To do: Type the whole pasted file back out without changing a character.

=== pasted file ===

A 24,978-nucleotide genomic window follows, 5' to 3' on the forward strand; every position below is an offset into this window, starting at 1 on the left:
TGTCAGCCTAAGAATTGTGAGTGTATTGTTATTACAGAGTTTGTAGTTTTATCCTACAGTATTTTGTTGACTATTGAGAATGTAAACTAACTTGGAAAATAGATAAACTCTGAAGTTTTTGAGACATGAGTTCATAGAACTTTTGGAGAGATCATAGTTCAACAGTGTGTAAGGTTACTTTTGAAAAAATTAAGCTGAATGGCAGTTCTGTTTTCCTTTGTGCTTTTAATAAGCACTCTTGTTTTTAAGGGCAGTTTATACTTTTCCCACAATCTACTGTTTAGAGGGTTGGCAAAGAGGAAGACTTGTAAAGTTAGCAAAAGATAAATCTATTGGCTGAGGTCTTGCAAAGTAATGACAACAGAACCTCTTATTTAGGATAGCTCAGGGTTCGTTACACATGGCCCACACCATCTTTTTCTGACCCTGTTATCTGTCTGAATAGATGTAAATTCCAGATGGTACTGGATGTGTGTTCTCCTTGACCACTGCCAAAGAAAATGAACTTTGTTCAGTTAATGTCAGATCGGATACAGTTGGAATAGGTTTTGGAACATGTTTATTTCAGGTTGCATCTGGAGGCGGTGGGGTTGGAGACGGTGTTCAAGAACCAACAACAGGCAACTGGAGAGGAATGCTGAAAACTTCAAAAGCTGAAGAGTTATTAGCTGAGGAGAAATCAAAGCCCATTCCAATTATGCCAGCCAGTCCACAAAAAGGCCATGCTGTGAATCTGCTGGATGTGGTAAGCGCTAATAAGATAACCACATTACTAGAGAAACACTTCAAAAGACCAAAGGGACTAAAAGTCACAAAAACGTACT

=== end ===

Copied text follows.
A 24,978-nucleotide genomic window follows, 5' to 3' on the forward strand; every position below is an offset into this window, starting at 1 on the left:
TGTCAGCCTAAGAATTGTGAGTGTATTGTTATTACAGAGTTTGTAGTTTTATCCTACAGTATTTTGTTGACTATTGAGAATGTAAACTAACTTGGAAAATAGATAAACTCTGAAGTTTTTGAGACATGAGTTCATAGAACTTTTGGAGAGATCATAGTTCAACAGTGTGTAAGGTTACTTTTGAAAAAATTAAGCTGAATGGCAGTTCTGTTTTCCTTTGTGCTTTTAATAAGCACTCTTGTTTTTAAGGGCAGTTTATACTTTTCCCACAATCTACTGTTTAGAGGGTTGGCAAAGAGGAAGACTTGTAAAGTTAGCAAAAGATAAATCTATTGGCTGAGGTCTTGCAAAGTAATGACAACAGAACCTCTTATTTAGGATAGCTCAGGGTTCGTTACACATGGCCCACACCATCTTTTTCTGACCCTGTTATCTGTCTGAATAGATGTAAATTCCAGATGGTACTGGATGTGTGTTCTCCTTGACCACTGCCAAAGAAAATGAACTTTGTTCAGTTAATGTCAGATCGGATACAGTTGGAATAGGTTTTGGAACATGTTTATTTCAGGTTGCATCTGGAGGCGGTGGGGTTGGAGACGGTGTTCAAGAACCAACAACAGGCAACTGGAGAGGAATGCTGAAAACTTCAAAAGCTGAAGAGTTATTAGCTGAGGAGAAATCAAAGCCCATTCCAATTATGCCAGCCAGTCCACAAAAAGGCCATGCTGTGAATCTGCTGGATGTGGTAAGCGCTAATAAGATAACCACATTACTAGAGAAACACTTCAAAAGACCAAAGGGACTAAAAGTCACAAAAACGTACT